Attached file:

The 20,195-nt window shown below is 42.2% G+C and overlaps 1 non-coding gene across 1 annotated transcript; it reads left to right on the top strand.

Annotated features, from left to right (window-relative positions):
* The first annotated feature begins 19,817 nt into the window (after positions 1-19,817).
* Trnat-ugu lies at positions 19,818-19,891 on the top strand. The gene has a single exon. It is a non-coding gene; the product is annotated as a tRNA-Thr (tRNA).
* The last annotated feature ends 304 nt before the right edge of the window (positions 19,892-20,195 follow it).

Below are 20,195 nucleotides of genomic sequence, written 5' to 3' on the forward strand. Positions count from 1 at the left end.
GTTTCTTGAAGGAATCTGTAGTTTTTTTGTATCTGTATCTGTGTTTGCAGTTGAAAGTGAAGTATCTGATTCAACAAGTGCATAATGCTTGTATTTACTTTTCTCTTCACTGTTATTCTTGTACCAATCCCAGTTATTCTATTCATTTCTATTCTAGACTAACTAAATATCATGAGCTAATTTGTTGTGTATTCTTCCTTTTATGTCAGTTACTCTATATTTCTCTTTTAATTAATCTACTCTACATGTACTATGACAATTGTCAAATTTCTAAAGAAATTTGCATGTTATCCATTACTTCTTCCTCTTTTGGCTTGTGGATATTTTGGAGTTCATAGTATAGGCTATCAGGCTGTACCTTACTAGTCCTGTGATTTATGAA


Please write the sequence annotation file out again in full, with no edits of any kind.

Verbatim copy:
The 20,195-nt window shown below is 42.2% G+C and overlaps 1 non-coding gene across 1 annotated transcript; it reads left to right on the top strand.

Annotated features, from left to right (window-relative positions):
* The first annotated feature begins 19,817 nt into the window (after positions 1-19,817).
* Trnat-ugu lies at positions 19,818-19,891 on the top strand. The gene has a single exon. It is a non-coding gene; the product is annotated as a tRNA-Thr (tRNA).
* The last annotated feature ends 304 nt before the right edge of the window (positions 19,892-20,195 follow it).

Below are 20,195 nucleotides of genomic sequence, written 5' to 3' on the forward strand. Positions count from 1 at the left end.
GTTTCTTGAAGGAATCTGTAGTTTTTTTGTATCTGTATCTGTGTTTGCAGTTGAAAGTGAAGTATCTGATTCAACAAGTGCATAATGCTTGTATTTACTTTTCTCTTCACTGTTATTCTTGTACCAATCCCAGTTATTCTATTCATTTCTATTCTAGACTAACTAAATATCATGAGCTAATTTGTTGTGTATTCTTCCTTTTATGTCAGTTACTCTATATTTCTCTTTTAATTAATCTACTCTACATGTACTATGACAATTGTCAAATTTCTAAAGAAATTTGCATGTTATCCATTACTTCTTCCTCTTTTGGCTTGTGGATATTTTGGAGTTCATAGTATAGGCTATCAGGCTGTACCTTACTAGTCCTGTGATTTATGAA